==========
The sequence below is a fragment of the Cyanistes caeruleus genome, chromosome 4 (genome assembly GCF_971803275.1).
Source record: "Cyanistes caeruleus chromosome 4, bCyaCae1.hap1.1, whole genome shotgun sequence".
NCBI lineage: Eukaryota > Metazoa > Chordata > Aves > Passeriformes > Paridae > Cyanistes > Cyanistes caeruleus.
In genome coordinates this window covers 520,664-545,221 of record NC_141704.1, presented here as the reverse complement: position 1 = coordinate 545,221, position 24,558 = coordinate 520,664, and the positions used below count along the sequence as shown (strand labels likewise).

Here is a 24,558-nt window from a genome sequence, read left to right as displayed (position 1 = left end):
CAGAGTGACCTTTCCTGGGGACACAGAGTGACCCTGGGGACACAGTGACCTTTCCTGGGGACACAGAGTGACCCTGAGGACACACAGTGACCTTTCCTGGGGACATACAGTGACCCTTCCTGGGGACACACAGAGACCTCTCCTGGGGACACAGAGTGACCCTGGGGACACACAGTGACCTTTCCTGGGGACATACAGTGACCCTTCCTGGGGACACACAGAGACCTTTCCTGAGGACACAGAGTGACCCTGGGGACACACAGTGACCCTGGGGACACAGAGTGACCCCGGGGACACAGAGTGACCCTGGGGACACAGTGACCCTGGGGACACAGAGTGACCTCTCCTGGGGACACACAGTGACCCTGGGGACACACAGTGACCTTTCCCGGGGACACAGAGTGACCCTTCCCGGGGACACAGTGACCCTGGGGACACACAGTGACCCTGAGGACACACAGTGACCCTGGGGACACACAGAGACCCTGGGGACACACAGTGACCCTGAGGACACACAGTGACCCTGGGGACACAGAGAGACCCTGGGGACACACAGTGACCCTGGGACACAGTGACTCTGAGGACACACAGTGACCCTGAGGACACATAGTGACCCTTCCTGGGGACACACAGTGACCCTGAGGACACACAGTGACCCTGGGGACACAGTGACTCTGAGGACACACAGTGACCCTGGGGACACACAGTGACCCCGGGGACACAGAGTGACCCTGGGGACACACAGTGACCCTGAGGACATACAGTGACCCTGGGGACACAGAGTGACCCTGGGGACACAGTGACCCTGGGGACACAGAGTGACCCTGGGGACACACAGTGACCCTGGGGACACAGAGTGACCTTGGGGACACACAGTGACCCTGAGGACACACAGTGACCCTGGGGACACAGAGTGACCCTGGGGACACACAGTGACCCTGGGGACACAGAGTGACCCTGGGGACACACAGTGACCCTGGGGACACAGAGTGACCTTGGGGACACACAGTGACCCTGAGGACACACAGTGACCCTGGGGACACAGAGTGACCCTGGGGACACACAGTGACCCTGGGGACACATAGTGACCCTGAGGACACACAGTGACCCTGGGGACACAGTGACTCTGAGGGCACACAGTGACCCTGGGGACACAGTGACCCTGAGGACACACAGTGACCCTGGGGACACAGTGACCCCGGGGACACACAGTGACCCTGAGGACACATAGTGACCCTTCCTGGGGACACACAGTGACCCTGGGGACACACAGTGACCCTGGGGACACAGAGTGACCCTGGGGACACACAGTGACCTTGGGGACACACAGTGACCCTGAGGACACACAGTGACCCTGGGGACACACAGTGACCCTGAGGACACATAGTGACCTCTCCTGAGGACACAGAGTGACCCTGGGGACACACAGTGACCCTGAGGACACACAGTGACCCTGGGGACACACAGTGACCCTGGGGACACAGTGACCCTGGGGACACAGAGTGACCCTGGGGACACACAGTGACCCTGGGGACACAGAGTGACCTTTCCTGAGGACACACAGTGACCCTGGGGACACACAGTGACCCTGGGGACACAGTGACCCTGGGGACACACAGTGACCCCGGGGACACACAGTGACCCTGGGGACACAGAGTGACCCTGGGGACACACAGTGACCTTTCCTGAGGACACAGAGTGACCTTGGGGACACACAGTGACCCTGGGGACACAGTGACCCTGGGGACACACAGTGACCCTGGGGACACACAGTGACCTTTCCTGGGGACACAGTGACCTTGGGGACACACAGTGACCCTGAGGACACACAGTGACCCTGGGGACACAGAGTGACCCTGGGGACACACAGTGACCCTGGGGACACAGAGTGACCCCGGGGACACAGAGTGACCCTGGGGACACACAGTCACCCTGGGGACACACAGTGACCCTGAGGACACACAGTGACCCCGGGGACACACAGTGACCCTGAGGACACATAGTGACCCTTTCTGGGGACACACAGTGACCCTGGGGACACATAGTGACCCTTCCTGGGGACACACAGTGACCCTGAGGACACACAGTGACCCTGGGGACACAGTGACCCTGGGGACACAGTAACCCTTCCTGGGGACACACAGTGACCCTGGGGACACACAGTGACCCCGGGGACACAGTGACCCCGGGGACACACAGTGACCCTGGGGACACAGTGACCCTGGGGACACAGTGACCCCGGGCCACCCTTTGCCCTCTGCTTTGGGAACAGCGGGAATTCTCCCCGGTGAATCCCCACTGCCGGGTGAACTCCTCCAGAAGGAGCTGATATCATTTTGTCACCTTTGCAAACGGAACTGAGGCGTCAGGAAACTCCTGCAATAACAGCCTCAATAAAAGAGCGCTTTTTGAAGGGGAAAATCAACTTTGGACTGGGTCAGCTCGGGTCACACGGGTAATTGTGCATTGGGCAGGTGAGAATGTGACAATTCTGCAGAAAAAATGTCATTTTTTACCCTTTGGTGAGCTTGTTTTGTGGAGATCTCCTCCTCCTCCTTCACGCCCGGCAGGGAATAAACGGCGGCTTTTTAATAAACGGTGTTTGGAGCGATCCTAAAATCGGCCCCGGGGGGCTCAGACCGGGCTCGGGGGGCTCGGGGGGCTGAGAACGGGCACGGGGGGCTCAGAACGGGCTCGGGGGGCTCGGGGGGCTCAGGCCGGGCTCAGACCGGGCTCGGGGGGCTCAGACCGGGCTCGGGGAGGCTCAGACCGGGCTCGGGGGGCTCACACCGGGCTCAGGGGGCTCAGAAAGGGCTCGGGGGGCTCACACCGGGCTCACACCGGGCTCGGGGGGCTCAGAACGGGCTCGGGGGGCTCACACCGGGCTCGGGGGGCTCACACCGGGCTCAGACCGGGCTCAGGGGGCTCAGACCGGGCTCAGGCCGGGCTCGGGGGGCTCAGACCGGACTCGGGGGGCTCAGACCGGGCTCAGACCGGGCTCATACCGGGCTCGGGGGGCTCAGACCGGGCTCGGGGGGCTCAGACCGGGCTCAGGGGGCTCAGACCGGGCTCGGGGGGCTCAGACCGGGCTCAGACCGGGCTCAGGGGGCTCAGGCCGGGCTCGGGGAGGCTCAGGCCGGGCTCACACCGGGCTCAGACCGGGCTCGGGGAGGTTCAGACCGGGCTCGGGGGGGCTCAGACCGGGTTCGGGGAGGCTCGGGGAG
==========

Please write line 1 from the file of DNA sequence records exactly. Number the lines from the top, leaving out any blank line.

The sequence below is a fragment of the Cyanistes caeruleus genome, chromosome 4 (genome assembly GCF_971803275.1).